• Buy well-made products. Durable products have a longer lifespan and are more likely to be repairable.
  • Share, borrow or rent. Save money and reduce waste by sharing, borrowing or renting items you use infrequently.
  • Shop used. Shopping for used items is sustainable and economical. Try looking around at garage sales, thrift stores and Craigslist.

Can I reuse this item?

  • Reuse everyday items. Get in the habit of reusing everyday items such as plastic grocery sacks, coffee cans and old t-shirts.
  • Use durable bags. Whether shopping for groceries, clothes, toys or tools use reusable shopping bags instead of paper or plastic bags.
  • Use refillable mugs and water bottles. At work, at home or on-the-go, use a refillable container.
  • Use Tupperware as take out boxes. These can replace disposable paper, plastic and Styrofoam boxes.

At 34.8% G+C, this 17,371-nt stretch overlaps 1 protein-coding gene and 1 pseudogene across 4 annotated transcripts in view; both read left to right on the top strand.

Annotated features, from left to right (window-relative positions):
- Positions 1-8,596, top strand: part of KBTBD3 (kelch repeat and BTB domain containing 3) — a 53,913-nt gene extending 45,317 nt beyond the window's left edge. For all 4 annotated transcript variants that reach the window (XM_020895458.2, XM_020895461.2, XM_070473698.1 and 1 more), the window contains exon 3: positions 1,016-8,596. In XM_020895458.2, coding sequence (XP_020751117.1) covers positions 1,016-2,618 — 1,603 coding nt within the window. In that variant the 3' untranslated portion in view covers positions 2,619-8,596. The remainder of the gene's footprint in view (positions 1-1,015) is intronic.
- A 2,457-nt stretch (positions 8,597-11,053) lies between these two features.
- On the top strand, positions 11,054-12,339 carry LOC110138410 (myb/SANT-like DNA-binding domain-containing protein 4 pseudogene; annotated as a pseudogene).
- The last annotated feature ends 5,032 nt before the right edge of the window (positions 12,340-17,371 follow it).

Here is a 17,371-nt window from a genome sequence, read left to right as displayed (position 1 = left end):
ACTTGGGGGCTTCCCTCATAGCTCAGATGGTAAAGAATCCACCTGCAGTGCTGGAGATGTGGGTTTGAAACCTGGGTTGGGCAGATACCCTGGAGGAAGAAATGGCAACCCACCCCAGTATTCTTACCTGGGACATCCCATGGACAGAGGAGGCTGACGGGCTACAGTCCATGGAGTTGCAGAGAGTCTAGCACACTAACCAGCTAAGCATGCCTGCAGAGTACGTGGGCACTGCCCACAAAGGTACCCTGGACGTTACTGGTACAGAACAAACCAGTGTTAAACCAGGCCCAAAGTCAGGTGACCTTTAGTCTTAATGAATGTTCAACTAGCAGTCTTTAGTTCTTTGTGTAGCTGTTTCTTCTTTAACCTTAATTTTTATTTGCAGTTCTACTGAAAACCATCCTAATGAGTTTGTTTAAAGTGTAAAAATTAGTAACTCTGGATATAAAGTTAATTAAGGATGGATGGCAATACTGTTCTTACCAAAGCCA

When I am through with an item, what are my options?

  • Donate. Donate items to friends or thrift stores.
  • Reuse at work. Make sure your office has a system for reusing, donating or selling surplus supplies and property.

Can I avoid all of this packaging?

  • Choose less or no packaging. When choosing between two similar products, select the one with the least or no packaging.  Products that contain less packaging include large or economy-sized items, concentrated products and bulk items.
  • Choose recyclable packaging. If you can’t avoid the packaging, select the product with packaging that can be put into your curbside recycling bin or accepted at your local drop-off facility.

For more information, visit RecycleSpot.org, Greater Kansas City’s one-stop website for waste reduction, reuse and recycling information.